VENTURA COUNTY STAR
By Rita Moran
January 17, 2008
“Heft” was the name given by composer Ian Wilson to his new work for flute and piano that was premiered Sunday by Camerata Pacifica at Ventura’s Temple Beth Torah. It was left to flutist and Camerata founder Adrian Spence and pianist Warren Jones to do the heavy lifting in a demanding piece commissioned for the ensemble by Jordan and Sandra Laby.
Spence and Wilson, who share Northern Ireland roots, joined together for preconcert comments in which the daunting quality of the work shared the stage with the nervous energy of Irish humor. Jones and Spence had joined forces on Tuesday for a long rehearsal session after working separately on their roles, then had given an initial performance of the new work for a small gathering with the Labys on Wednesday. On Friday, they played it twice in Santa Barbara, but Spence said the progression of his comfort with the work was such that he considered Sunday’s performance the actual premiere.
As for Wilson, he detailed his inspiration for the piece, quoting from Lawrence Durrell’s “Alexandria Quartet” the words of an old Arabic conqueror of Alexandria: “I dreamt that heaven lay close upon the earth, and I between them both, breathing through the eye of a needle.” In response to Spence’s interest in substance, he has employed extended passages in which the flute, soprano and alto, plays two distinct notes through one placement, creating a soft flutter effect. His thematic ideas, he said, were dropped “like bread crumbs along the way.”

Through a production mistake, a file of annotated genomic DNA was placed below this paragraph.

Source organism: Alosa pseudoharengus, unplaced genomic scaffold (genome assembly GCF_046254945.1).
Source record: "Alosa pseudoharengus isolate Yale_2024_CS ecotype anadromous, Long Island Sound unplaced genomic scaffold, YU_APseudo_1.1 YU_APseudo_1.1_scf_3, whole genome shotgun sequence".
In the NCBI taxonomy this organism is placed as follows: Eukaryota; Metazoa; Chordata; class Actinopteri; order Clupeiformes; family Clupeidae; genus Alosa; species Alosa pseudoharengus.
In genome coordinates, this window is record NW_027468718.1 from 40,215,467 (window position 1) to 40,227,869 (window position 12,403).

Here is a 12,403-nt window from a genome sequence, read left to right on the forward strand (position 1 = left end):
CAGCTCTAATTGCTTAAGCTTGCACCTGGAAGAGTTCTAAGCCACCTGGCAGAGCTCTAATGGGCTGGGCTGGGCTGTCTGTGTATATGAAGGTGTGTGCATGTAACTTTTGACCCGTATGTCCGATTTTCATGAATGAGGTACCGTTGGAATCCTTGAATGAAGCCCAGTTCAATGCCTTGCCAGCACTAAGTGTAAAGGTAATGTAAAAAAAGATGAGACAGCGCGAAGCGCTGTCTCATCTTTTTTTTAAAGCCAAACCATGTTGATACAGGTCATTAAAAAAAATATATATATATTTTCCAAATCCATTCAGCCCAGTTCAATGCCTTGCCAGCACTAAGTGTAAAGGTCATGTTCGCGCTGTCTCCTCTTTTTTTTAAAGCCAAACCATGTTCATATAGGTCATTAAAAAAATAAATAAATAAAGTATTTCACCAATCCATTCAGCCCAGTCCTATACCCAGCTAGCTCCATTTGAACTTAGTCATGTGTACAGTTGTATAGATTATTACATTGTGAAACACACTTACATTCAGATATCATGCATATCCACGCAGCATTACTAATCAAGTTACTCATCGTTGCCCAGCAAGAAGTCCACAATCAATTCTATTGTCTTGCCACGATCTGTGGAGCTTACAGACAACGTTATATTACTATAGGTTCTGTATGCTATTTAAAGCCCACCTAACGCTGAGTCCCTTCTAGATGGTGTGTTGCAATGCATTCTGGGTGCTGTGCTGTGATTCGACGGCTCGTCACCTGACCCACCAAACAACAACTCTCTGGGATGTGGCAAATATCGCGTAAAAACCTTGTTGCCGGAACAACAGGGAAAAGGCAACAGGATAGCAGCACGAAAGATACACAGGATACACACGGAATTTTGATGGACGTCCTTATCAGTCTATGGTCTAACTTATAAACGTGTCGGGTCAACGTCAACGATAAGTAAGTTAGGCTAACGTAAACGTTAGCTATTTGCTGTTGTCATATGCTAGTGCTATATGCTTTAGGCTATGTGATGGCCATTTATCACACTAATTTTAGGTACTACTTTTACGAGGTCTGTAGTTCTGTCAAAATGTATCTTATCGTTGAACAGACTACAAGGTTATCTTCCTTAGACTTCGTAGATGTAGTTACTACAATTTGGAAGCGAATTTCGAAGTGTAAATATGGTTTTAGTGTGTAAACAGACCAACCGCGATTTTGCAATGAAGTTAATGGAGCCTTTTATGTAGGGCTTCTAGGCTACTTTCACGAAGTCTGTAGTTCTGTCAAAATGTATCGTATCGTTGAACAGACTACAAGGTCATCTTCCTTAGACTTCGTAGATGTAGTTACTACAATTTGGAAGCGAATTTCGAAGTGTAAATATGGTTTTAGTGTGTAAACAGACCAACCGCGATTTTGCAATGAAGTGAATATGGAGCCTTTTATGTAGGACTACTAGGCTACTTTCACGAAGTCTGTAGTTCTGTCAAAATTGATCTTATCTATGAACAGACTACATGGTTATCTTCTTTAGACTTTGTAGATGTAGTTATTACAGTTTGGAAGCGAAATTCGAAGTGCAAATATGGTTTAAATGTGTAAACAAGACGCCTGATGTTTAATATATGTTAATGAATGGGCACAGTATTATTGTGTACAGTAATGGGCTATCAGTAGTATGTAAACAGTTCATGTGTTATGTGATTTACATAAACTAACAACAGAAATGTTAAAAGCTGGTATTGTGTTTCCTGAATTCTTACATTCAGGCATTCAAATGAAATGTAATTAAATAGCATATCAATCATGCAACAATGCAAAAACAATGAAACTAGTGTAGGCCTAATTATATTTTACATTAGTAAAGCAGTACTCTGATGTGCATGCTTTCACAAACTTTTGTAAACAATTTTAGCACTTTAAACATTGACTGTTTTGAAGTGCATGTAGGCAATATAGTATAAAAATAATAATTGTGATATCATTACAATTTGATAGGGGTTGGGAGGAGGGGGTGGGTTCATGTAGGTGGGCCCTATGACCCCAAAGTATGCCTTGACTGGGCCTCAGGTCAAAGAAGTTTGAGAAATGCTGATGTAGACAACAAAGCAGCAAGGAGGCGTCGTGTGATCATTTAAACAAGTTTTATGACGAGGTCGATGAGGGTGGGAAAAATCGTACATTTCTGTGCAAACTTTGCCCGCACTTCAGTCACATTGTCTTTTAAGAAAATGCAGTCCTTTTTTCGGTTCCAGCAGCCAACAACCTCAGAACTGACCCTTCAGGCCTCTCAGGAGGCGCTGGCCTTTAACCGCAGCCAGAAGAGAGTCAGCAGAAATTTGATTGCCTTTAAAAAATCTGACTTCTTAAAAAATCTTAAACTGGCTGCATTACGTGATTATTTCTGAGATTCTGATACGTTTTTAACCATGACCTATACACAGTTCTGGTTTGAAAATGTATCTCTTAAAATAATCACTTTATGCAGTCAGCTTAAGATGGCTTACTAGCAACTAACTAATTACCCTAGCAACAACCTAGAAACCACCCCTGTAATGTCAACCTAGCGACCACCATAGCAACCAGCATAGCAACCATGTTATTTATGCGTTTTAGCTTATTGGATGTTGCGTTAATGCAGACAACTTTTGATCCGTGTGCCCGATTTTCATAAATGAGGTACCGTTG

Perhaps because the sound of a flute is so closely related to the call or coo of a bird, without Wilson’s explanation of the thoughtful underpinning of the piece, audiences may close their eyes and envision birds, tiny or imperious, gathering for communal moments on Earth and in flight. The two-note technique, which Spence approached with considerable concentration, does evoke a gentle, ethereal mood, different but just as intriguing on either the soaring soprano or mellow alto flute. Exciting passages of flight and more somber ruminations were enhanced by the close coordination between flute and piano, with Jones a prescient collaborator.
American composer John Harbison’s Piano Quintet (1981) opened the program, with violinists Catherine Leonard and Songa Lee, cellist Ani Aznavoorian and violist Richard O’Neill joining Jones. Written in honor of painter Georgia O’Keeffe, Harbison’s work highlights the drama and simplicity of her art, with dynamic contrasts in the Overture and clear-cut thrusts in the following movements: the zesty pizzicato of the Capriccio, the haunting exploration of the Intermezzo and the forthright punch of the Purletta. The final Elegia resonates with tellingly solemn notes. Harbison’s quintet, along with Mozart’s brief Adagio in B Minor, something of an anomaly in style and key for the composer and played Sunday with depth and assurance by Jones, will be part of the program Camerata Pacifica takes on tour when it visits Ireland and England in late April and early May.
Sunday’s program concluded with Mozart’s sprightly Trio for Piano and Strings in G Major, with Jones, Leonard and Aznavoorian, three superb musicians, merrily making their way through another irresistible work by Mozart.